Tuesday, August 8, 2017

15 Av - Rabbi Nachum Ish Gam Zu

Nachum of Gimzo, a teacher of Rabbi Akiva, was a Tanna of the 2nd generation [1st century]. In the Talmud he is called "ish gam zu" [the man of "gam zu"], and this name is explained as referring to Nachum's motto. It is said that on every occasion, no matter how unpleasant the circumstance, he exclaimed "Gam zu le-ṭovah" [This, too, will be for the best].

Due to the miraculous events which continually punctuated the life of Nachum Ish Gamzu, he was nominated to present the Emperor with a gift. This journey to Rome posed many hazards, and the man who would undertake it would need to be accustomed to miracles which would be necessary on this dangerous mission. At one of the inns where he stayed, the innkeeper decided to investigate the contents of the Rabbi Ish Gam Zu's box, and when he discovered the jewels and precious stones inside, he stole them and replaced the contents with earth from his garden.

So Rabbi Ish Gam Zu arrived at the Emperor's palace with a box of earth. When the Emperor found the box to contain nothing but earth, he had Nachum Ish Gamzu thrown into jail. Nachum accepted this with his usual 'Gam Zu le'Tovah' - and a miracle occurred, in the form of a visit from Eliyahu ha'Navi, who suggested to the Emperor that this might be special earth from Avraham the father of the Jews, who, during the battle against the four kings, threw earth at them which turned into swords (and straw which turned into arrows).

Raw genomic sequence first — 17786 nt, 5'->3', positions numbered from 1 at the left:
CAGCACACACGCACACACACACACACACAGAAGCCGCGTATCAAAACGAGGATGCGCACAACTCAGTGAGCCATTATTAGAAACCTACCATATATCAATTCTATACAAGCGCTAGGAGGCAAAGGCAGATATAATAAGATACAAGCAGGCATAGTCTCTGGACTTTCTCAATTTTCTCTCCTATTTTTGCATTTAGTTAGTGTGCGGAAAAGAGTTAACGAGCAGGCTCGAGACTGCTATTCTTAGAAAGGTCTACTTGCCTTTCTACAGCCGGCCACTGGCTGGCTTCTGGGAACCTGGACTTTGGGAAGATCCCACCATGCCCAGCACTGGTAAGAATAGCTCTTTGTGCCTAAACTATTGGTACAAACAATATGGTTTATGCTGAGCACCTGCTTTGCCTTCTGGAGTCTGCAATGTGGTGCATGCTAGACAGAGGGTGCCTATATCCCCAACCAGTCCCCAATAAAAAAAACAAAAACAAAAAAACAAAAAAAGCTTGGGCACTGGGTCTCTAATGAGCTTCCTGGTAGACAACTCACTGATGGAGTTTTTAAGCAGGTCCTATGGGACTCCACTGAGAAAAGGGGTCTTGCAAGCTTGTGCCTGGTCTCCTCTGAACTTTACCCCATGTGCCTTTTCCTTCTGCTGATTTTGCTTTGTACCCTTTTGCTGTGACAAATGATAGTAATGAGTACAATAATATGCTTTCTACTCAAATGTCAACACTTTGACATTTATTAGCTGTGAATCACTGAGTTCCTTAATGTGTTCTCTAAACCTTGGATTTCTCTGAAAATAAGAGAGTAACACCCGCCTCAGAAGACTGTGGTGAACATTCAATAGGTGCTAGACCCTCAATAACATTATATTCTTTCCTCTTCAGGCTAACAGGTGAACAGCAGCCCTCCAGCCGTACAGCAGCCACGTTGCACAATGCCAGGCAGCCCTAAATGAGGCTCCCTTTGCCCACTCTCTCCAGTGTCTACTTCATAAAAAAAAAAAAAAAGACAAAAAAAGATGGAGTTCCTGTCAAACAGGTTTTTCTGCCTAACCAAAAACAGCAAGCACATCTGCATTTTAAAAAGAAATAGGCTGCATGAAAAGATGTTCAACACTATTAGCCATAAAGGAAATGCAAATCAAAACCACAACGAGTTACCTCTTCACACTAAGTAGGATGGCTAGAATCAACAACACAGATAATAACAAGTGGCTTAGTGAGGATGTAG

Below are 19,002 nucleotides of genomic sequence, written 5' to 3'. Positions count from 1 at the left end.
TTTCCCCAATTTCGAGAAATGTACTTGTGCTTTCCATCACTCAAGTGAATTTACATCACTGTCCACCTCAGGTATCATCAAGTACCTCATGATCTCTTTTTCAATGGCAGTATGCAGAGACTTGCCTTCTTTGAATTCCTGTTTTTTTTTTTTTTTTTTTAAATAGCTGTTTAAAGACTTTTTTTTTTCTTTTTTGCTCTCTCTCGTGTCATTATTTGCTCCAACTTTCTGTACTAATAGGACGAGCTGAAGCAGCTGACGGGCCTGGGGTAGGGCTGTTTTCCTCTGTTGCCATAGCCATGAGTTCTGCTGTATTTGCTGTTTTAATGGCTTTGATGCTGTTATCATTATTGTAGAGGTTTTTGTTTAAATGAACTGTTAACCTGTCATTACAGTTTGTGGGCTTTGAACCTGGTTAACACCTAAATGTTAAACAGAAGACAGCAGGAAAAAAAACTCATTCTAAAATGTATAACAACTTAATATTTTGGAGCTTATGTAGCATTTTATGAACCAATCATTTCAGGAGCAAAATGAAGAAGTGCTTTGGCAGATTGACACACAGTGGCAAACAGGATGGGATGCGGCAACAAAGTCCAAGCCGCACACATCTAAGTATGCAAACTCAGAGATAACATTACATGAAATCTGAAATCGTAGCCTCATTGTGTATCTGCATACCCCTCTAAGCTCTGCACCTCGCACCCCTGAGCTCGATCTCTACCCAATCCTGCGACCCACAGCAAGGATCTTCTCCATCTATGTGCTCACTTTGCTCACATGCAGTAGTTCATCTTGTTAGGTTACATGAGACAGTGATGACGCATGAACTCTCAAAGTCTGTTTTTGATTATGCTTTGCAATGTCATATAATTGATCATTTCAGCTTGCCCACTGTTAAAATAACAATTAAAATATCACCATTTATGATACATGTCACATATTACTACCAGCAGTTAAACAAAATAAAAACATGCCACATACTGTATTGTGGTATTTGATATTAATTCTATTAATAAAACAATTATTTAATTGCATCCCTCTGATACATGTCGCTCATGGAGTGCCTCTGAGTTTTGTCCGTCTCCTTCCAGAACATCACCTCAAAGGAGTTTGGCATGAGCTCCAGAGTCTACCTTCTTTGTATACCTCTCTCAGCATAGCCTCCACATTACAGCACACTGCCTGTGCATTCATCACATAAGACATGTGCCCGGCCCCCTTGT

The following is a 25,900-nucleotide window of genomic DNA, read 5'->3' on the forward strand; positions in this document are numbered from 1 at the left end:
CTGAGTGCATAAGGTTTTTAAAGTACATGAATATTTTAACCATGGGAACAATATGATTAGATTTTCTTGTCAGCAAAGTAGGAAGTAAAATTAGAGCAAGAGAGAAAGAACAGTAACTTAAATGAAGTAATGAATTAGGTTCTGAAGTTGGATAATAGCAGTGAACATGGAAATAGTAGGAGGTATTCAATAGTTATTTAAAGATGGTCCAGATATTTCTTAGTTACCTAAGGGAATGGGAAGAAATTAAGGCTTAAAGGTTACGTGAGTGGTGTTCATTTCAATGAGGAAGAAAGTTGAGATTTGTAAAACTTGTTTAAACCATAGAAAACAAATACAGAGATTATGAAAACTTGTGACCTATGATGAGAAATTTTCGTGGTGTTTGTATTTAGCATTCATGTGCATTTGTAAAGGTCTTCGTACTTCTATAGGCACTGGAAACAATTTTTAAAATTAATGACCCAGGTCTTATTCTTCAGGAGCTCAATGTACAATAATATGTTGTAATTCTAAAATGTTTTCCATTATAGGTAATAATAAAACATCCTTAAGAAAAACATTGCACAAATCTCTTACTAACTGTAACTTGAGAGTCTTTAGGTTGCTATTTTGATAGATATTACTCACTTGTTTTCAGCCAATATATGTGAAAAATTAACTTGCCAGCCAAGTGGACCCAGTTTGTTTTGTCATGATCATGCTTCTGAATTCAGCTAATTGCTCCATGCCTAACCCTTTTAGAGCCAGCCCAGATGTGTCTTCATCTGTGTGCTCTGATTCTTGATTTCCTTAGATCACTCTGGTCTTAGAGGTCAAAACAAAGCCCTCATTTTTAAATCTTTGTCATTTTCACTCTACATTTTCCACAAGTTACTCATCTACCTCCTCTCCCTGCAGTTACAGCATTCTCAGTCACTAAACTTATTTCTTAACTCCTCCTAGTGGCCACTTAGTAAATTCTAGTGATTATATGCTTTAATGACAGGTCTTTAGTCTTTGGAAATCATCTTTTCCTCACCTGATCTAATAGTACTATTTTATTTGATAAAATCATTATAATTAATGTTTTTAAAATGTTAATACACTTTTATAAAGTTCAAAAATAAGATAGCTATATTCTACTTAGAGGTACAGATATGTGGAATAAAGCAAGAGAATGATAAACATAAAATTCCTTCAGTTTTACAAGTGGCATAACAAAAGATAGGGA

The Emperor tried it out on an enemy whom he had hitherto found invincible. When the Emperor was victorious, he set Nachum Ish Gamzu free, filled the box with jewels and precious stones and sent him home with great honor. When the innkeeper realized what had happened - he demolished his house and brought the dust to the Emperor as a gift (thinking that all the earth on their property was special 'miracle earth'). But of course, nothing happened with the earth that they brought, and the Emperor had them killed for mocking him.

Everything that happens in life is for the best, even if we don't perceive it that way until much later. Later we can look back and realise that it really was "gam zu l'tova".


angela said...

What a great way to look at life's challenges... everything is good or for the good...
Thank you for this ... right when we needed it... *:-). Baruch HaShem for all things... He is so good to us...

Anonymous said...

Thank you Devorah for this..
As Noachide i will also, bli neder, say in whatever happens in my private life, the upsets and stuff, that everyone encounters in day to day life - to say:
Gam zu le tova..

Hashem bless you for your encouraging write ups through which so many are befitting.


Rachel said...

I was told that, at the moment my daughter died, I said "Gamzu LeTova," as she used to say all the time. I almost never use the expression and I have no recollection of having said it. Which makes me wonder if my daughter's neshama spoke through me.

Devorah said...

Wow Rachel, yes I think that's what happened.